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The voice of freedom. [volume] (Montpelier, Vt.) 1839-1848, November 30, 1839, Image 1

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E. Ai ALLEN, Publisher. Published under the sanction of the Vermont Anti-Slavery Society. " q l KNAPP Editor
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From the Emancipator.
A Third Political Party
Brother Leavitt. It is auite Manifest that th
abolitionists throughout the country understand
that the editor of the Emancipator is decidedly in
in unr Of i distinct nolitical party, and many ol
them believe, that as the paper is the organ of the
Executive Committee, they, or n majority , ni itiM,
coincide with you. It is mie you have explained
the matter and assured the readers ot the &man
cipator that you have expressed only your own
views on the subject, owi, iiuiwiuisiuuumg m
Executive Committee have, Q3 yet, taken no ac
lion on the subject, it will be generally understood
ihnt the Emancipator speaks the sentiments of
the committee. Permit me, therefore, as a mem
ber of that committee, to $Ty that it appears to
trie highly objectionable to form ft distinct politi
eal nartv not as our friend Alvan Stewart inti
mates, because those who thus express themselves
arc not weaned from old party attachments- -but
for the following, among other reasons :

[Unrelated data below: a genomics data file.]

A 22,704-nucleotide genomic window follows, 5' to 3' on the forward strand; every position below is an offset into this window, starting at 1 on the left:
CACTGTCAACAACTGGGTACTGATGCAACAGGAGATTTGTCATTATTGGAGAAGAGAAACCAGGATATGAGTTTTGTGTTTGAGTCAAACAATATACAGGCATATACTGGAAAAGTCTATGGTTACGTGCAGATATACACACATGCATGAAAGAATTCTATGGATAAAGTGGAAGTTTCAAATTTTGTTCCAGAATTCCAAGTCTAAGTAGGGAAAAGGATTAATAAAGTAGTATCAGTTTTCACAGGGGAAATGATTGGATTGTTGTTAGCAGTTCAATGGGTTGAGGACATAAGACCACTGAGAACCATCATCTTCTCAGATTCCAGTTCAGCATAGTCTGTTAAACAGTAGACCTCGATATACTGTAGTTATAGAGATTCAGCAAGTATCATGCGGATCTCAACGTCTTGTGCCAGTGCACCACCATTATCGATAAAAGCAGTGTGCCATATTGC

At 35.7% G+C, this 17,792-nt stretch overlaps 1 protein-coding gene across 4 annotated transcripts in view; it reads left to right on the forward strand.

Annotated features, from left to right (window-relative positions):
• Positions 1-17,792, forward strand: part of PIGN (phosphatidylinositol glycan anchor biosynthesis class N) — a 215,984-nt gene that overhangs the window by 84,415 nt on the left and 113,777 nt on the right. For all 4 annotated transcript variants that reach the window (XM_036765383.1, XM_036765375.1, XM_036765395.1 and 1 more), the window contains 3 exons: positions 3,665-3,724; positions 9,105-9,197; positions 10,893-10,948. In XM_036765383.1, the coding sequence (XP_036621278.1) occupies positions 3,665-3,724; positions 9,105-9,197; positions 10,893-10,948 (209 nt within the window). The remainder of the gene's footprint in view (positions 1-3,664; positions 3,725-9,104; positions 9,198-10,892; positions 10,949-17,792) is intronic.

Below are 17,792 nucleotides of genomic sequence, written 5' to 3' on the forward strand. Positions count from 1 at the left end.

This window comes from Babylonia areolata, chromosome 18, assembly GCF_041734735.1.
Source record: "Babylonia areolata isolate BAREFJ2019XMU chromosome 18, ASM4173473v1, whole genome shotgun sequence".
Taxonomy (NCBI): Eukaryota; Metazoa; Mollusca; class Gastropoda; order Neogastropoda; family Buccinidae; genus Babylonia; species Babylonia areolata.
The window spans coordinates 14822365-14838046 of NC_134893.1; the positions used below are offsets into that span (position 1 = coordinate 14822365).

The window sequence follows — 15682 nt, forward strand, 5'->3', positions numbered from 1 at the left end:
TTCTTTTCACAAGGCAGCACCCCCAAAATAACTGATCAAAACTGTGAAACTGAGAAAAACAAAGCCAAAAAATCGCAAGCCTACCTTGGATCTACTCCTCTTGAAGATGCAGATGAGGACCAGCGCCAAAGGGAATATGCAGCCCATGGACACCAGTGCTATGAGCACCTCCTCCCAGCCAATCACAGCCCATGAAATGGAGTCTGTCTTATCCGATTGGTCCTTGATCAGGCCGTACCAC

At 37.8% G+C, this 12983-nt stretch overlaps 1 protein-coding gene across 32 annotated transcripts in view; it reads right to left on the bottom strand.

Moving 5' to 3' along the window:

1. It was not contemplated at the formation of
the American Anti-blavery society.
2. The society have disclaimed, from the be
winning, any such intention.
3. We should lose our hold upon the public-
conscience as moral reformers.
4. It would be thought, and in many instances
lustlv, that we were not disinterested in advoca
ting the cause of the slave and the free people of
color, but were aiming' after the distinctions and
emoluments of office.
5. It would appear to multitudes that we had
lost our confidence in moral suasion and appeals
to the consciences and hearts of men, and our con
fidence in the God of the oppressed.'
6. Because we should become less influential
with the great body of voters of both parties, be
tween which we shall soon hold the balance of
power our moral, force being greatly superior to
our numerical force.
7. Because associating with political agitators,
and employing even the best political machinery,
would dilute, so to speak, the quality of our anti-
slavery feelings, faith and zeal.
8. Because it would be taking hold of the mat
ter wrong end foremost as moral reformers may
change the character of political partisans, but
co itical oartizans are not wont to etlcct moral
9. Because it is but a part of our object to
brine: about the emancipation of the slaves by the
political action1 of Congress, as it regards the
Districts, and by the political action of the States,
within their respective jurisdictions as we aim
to brim? slaveholder to repentance of the sin of